Pregnancy is a magical time in a woman’s life. The thought of a human being developing and beginning life inside a woman’s body is fascinating and wonderful. And for almost one year, a little human is totally and absolutely connected – every moment of each day – growing, kicking, swimming and counting on its’ life support to develop.

But for the spouse/partner of a pregnant woman, pregnancy can be mysterious and baffling. The cravings, the range of emotions and the physical changes of the pregnant woman can be difficult for a partner to understand.

I am eight months pregnant with my second child. My husband and I are having another girl, and we couldn’t be more thrilled. We’re having the time of our lives as parents to our daughter and can’t wait to meet her little sister. And although I find pregnancy to be a magical and beautiful and awesome experience, I am ready for my due date.

I would guestimate that on a scale of 1 to 10, with 10 being the most severe of all the pregnancy symptoms, I’m dealing with about a 6. And, of course, some days are better than others. But in the worst of it he gets moody, complains of nausea, indigestion, heartburn, backaches, he has trouble sleeping and on occasion gets that horrible deep itch that not even lotion seems to soothe. Yes, I do believe my husband is pregnant!

It’s called Couvade Syndrome (kū-väd’), and it’s a real thing. It means that the spouse/partner is having a “sympathetic pregnancy”. Couvade has been recorded throughout history in numerous cultures around the world. The term comes from the French word couver, meaning “to hatch”. When it occurs, it begins toward the end of the first trimester (of the real pregnancy) and increases in severity until the baby is born. And the only cure for Couvade seems to be – birth. Once the baby of the pregnant woman is born, these sympathy symptoms disappear.

Is it just that my husband is deeply empathetic, and is so tuned into me that he feels my pain? That’s one theory. The other psychological theories behind Couvade state that it could involve anxiety, pseudo-sibling rivalry, identification with the fetus, ambivalence about fatherhood, or parturition (def: the act of giving birth) envy.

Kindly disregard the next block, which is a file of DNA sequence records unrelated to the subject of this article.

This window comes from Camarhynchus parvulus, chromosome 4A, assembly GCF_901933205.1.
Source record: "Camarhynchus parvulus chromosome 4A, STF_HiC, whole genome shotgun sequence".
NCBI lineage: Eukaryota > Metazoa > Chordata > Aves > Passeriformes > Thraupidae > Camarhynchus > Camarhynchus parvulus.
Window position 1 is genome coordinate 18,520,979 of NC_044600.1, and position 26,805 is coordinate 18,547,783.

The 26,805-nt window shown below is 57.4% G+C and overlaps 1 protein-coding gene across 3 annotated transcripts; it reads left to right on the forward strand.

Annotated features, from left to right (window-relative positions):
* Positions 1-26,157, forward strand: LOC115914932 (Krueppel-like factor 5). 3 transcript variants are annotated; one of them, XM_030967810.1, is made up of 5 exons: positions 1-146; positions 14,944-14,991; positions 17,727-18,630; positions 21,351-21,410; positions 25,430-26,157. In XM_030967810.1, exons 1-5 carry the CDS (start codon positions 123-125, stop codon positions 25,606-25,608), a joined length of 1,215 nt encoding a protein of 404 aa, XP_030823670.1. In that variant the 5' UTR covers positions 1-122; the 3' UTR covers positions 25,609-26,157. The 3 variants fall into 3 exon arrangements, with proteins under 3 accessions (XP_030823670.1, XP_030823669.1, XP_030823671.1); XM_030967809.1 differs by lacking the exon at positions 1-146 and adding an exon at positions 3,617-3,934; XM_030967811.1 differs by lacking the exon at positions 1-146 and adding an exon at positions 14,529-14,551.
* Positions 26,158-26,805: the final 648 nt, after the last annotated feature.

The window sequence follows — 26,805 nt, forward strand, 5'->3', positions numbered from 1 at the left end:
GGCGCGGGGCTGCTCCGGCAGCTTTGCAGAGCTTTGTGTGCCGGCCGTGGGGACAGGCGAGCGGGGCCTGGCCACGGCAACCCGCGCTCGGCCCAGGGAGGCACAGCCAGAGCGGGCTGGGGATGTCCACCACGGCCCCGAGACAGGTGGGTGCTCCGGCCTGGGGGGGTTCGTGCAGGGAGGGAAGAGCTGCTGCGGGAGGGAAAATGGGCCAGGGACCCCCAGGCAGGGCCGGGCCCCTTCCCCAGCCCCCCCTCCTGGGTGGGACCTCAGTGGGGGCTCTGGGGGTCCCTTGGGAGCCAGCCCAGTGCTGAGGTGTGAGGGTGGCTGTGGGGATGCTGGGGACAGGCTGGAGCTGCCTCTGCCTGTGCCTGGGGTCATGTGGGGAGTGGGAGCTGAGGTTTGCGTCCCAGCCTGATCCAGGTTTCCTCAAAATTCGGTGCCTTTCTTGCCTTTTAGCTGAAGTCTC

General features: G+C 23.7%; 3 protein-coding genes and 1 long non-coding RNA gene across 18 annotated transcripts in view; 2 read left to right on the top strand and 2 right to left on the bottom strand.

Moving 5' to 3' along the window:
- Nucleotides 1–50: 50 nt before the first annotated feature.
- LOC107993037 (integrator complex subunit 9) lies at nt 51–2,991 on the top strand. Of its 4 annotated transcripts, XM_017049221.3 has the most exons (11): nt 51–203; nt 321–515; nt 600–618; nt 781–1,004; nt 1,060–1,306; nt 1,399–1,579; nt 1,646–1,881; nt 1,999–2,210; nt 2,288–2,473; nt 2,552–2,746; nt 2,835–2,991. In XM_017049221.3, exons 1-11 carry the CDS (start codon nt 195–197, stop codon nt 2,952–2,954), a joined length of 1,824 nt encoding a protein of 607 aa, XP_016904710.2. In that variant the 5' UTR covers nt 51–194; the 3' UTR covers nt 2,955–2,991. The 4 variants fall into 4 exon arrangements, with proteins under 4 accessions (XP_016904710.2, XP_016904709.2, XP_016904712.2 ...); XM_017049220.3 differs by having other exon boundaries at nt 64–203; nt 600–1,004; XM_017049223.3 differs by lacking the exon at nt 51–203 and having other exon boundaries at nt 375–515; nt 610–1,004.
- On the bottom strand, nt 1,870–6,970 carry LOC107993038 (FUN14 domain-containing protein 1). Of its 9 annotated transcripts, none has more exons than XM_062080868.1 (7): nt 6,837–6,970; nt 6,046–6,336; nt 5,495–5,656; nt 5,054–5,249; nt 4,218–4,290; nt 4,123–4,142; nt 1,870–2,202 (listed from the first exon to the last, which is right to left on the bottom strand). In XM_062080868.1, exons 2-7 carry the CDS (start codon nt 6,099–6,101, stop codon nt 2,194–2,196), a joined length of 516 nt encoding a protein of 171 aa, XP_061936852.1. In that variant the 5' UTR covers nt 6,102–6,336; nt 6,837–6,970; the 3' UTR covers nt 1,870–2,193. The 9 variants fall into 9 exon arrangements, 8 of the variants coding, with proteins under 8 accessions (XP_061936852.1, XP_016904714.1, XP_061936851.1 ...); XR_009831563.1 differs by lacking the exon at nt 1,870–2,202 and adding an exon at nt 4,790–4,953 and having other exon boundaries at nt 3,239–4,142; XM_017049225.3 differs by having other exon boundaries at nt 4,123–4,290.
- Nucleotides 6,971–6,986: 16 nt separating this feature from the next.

And then there are the physiological theories – that the spouse/partner of the pregnant woman actually experiences their own hormonal changes during this time.

I’m not going to put my egg in either theoretical basket. I really just needed to know that this happens, to other people too. And to know that it’s a normal part of the pregnancy journey with my spouse. And it makes me love and appreciate him even more, to know that he is willing to rub my sore feet, knowing that his must hurt just as badly since I mentioned it. And appreciate him for going to get the antacids, for both of us. And to know that we’ll get to spend some quality time together at 2 am, when I get up to use the bathroom and he’s right behind me in line. And the best part – the cravings – when I want that lemon tart that only the coffee shop four blocks down has – I love knowing that his craving for a slice of chocolate cake is just as impassioned. And so he will go. And I’m pretty sure that Couvade is bringing us closer together. Because I know he loves me so much, that he’s willing to have my baby.

posted Sept ’10

All Things Bump-Related ::

Throughout August and September, I Know A Mom is going to be focusing on all things bump-related. If you’re expecting, or expecting to expect, now’s the time to take a look around and see what’s new, what’s great and what we recommend for your bump. We’re going to be Reviewing new products, adding new Sales, and Interviewing new Mom-entrepreneurs that know the most about maternity. So keep checking back to see what’s new for you, and baby too.

posted Aug ’10

The Push Present ::